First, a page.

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The walls within: working with defenses against otherness

Online Conference 5-11 July 2021

Symbolic Differences and the Oedipus Complex in the Work Place: Frustration, Deprivation and Prohibition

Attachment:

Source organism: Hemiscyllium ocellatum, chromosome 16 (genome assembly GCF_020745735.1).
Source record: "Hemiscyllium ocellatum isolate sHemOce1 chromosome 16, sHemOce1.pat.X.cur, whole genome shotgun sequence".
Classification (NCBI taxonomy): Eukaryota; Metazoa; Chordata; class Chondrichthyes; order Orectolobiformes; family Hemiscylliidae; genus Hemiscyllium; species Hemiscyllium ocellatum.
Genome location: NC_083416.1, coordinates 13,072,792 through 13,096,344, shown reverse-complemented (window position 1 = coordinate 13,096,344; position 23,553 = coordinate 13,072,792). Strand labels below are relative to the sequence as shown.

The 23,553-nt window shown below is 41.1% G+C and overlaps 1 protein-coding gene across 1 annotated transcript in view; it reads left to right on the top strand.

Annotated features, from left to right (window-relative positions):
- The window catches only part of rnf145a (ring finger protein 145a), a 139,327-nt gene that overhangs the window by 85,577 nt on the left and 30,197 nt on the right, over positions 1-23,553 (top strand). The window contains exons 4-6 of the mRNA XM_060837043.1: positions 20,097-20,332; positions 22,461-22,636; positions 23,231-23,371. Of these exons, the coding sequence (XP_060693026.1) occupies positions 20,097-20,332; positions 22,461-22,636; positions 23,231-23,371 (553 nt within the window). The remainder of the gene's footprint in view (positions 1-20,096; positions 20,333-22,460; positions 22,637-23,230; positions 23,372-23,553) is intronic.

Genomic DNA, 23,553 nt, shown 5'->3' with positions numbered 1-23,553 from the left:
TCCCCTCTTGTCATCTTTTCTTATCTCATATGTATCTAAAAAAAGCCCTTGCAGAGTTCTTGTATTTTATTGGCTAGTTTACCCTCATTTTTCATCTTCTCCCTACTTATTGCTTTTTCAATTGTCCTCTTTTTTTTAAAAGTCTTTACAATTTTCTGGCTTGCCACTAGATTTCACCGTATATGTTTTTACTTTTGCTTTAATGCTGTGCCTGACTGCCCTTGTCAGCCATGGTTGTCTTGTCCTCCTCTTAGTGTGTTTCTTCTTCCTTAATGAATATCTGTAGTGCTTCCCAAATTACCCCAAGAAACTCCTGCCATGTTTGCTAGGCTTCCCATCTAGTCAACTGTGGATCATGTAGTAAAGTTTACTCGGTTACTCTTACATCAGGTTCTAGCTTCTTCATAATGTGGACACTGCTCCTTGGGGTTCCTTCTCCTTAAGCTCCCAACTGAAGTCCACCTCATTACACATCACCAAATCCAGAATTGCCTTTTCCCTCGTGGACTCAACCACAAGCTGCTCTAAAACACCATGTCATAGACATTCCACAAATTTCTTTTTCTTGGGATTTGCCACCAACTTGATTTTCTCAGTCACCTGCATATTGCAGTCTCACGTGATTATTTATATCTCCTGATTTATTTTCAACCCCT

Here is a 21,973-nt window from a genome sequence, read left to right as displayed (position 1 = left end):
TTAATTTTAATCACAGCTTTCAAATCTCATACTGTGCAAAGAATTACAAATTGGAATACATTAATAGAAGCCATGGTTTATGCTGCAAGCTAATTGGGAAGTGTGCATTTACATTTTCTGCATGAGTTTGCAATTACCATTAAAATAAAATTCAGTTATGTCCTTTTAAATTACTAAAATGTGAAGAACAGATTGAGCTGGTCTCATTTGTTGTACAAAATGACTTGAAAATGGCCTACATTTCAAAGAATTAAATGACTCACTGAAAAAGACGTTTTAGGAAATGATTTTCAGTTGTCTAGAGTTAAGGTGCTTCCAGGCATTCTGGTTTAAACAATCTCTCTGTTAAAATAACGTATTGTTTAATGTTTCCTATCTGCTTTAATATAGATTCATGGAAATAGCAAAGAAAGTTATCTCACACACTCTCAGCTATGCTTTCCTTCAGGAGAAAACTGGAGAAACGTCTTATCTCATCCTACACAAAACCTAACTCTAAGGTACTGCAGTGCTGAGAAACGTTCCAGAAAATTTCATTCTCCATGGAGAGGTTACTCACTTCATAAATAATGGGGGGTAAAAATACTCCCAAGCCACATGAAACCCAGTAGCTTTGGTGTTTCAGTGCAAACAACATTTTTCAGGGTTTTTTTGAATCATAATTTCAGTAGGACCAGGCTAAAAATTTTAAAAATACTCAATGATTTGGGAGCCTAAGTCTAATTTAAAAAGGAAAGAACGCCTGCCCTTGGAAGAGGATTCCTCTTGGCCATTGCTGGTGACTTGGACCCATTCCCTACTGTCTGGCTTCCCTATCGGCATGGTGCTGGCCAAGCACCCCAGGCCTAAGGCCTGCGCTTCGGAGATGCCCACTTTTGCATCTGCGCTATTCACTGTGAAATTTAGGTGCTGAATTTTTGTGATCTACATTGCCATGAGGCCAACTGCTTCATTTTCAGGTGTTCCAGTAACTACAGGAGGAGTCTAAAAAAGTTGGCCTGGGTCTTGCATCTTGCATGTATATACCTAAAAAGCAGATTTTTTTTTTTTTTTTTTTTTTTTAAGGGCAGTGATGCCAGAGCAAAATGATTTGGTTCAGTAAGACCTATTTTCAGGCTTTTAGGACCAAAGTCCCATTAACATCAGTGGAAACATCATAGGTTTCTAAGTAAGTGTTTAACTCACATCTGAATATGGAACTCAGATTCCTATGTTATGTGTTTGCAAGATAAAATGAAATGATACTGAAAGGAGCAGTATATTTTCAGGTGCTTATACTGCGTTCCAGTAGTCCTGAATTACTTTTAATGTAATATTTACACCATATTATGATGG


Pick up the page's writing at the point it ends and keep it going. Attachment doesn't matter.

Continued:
As the structuring force responsible for the differentiation of the sexes and generations in psychoanalytical theory, the Oedipus complex should not be considered solely in terms of its customary infantile or familial expressions. Under the images associated with the latter, an internal process of drive transformation is in play which ultimately endows the child with a particular form of self-consciousness. By means of this intrasubjective construction, the subject is then able to position him or herself in relation to others, be this on an affective level or otherwise. As a result, intersubjective relations are closely and dialectically linked to intrasubjective construction, with the Oedipal 'machinery' thereby having the remarkable virtue of transforming violent, partial and erratic drive-components into the capacity of loving and working with others. What interests us in the present paper is the latter dimension and the somewhat hidden way in which Oedipus contributes to it. As elaborated by Lacan in his seminar on the object-relation (1956-1957), the position that falls to the father vis-a-vis the mother-child relation and which he must imperatively assume is that of castration. His castrating intervention can take one of the three following forms (the last of which alone qualifies as castration in psychoanalytical terms):frustration or the imaginary lack of a real object; deprivation or the real lack of a symbolic object;prohibition (castration) or the symbolic lack of an imaginary object. Crucially, castration's various components are responsible for structuring an oedipal situation in which the specific form taken by the lack of the object is what accounts for a great number of symptoms and pathologies on the affective level. It remains, however, to be determined whether an analytical approach to work situations is capable of detecting these same elements. Let us take as an example the prototypical oedipal instance of frustration, which is the reaction of the girl when confronted to the absence of the penis: 'I don't have one' and 'I want one'. This is clearly a case of 'an imaginary lack of a real object' since the girl effectively lacks nothing at all: she is a girl who is to become a woman like her mother and that's that. Frustration consists, therefore, in demanding 'something real' but which the individual doesn't 'really' need in order to constitute herself as a subject. In other words, such a demand is skewed with respect to the said need. As a result any attempt to make up the frustration is not only destined to fail but can merely reinforce or radicalize it insofar as the substitute object is, by definition, not the object that is demanded, whether the context be that of the family or the workplace. This is not, of course, to claim that union demands and the like find their explanation in infantile phantasies alone, but rather a matter of recognizing that whatsoever presents itself in terms of demand in the professional domain must be able to be given its rightful place - failing which one risks provoking or perpetuating a strong sense of injustice that is, moreover, incomprehensible on a rational level. More generally, our approach will show that the three typical forms of frustration, deprivation and prohibition, first identified in the familial domain, do not manifest themselves in exactly the same way at work. By shedding new light on certain situations (such as conflicts), this differentiation of modes of relation equally suggests alternative ways of dealing with these.'